But as it grew, something else was growing up around it: a new kind of consumer control of brands–including luxury brands–driven by digital, mobile and social media. Suddenly it wasn’t enough that a friend or colleague or travel agency recommended a destination; consulting online reviews and commentary a la TripAdvisor became de rigueur.
Susan Helstab, executive VP of marketing for Four Seasons, said that rather than sit back and let the conversation around the brand go on without them, Four Seasons jumped into it heartily, letting guests share hotel experiences on their web site–the good, the bad and the ugly–out in the open, for all to see. “We have had a great reaction from the people who visit our website,” she said. The hotel chain also added more content around the individual hotels and surrounding destinations. “The more of that kind of content that we put on our website, the greater likelihood that we’re going to convert that customer.”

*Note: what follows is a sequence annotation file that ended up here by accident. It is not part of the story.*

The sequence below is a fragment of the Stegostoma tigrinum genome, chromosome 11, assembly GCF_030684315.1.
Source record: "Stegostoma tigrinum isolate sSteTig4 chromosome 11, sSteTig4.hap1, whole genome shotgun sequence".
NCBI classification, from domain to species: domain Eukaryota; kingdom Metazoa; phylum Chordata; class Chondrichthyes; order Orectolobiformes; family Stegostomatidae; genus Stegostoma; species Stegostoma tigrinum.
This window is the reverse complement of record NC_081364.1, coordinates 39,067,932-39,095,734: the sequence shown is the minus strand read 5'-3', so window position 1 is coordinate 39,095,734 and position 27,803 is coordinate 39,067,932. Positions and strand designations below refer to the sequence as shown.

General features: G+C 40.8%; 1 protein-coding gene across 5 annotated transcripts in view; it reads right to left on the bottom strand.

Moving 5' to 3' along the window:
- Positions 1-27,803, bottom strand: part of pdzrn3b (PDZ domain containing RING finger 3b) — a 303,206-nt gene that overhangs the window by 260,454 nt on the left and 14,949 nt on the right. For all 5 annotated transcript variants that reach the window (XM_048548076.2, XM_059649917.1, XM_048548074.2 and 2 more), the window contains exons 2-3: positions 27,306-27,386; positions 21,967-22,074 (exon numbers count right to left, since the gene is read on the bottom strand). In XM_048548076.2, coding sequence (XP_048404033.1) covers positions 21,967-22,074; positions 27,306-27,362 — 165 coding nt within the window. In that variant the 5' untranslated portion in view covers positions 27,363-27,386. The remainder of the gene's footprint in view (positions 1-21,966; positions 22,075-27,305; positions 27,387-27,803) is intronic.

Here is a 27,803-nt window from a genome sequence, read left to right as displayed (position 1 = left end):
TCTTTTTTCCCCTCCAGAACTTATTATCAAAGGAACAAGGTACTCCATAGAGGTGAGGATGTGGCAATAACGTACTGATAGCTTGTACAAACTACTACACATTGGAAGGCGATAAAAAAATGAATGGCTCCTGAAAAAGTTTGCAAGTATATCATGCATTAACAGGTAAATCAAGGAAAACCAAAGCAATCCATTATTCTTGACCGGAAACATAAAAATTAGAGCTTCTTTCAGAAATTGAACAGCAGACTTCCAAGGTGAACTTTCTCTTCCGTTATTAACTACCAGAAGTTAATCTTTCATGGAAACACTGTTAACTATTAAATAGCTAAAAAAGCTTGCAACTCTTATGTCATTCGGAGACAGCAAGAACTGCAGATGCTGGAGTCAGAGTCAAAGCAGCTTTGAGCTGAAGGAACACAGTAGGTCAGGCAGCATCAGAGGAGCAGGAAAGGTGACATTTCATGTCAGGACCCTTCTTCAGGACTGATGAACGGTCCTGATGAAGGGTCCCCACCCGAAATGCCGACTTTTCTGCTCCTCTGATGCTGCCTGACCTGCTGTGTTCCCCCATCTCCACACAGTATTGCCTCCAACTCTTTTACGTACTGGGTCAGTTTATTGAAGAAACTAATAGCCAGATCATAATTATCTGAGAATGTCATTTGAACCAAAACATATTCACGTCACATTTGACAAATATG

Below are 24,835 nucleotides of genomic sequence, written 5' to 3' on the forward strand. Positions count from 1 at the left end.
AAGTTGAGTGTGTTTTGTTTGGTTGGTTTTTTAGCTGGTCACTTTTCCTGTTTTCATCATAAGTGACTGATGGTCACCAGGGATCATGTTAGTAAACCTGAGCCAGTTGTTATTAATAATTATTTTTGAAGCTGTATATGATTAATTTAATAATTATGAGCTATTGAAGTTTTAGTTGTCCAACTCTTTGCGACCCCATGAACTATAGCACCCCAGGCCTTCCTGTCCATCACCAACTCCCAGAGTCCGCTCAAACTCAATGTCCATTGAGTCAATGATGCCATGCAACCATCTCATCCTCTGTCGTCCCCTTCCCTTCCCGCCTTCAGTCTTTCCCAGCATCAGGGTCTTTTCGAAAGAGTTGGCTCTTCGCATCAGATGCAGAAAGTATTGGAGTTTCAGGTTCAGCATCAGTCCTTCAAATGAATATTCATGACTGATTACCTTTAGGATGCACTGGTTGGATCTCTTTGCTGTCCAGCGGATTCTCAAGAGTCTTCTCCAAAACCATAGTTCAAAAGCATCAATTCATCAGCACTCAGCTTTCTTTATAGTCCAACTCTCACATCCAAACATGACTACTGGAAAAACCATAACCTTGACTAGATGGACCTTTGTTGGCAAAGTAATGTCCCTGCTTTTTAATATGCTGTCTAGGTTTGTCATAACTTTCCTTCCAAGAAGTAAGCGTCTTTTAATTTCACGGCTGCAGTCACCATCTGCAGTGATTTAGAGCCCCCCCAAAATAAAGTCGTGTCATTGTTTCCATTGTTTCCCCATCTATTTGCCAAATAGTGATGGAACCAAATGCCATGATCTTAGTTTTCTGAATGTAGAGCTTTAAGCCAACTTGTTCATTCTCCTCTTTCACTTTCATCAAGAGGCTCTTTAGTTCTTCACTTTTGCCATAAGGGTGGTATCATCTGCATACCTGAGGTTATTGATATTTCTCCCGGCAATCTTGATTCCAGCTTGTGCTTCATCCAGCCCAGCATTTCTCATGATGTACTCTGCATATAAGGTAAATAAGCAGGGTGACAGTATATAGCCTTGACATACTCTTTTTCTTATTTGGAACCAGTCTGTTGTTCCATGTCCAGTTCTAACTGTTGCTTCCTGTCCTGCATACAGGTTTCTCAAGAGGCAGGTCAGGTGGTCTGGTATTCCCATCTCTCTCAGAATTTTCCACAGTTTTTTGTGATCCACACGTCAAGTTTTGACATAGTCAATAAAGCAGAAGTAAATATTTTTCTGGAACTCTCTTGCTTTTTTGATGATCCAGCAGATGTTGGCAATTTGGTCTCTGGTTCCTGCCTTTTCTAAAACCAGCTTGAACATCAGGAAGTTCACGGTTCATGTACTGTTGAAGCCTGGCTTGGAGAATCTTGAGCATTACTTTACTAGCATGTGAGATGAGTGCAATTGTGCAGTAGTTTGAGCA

It also was an acknowledgement of the tech-savvy nature of luxury travelers. Being a leader in the luxury space–in digital–is critical in a world in which the consumer defines the brand, she said. “We are part of that conversation. We are creating these relationships. We’ve recognized that our voice is going to be a minor one, and we needed to amplify.”
Article source: Forbes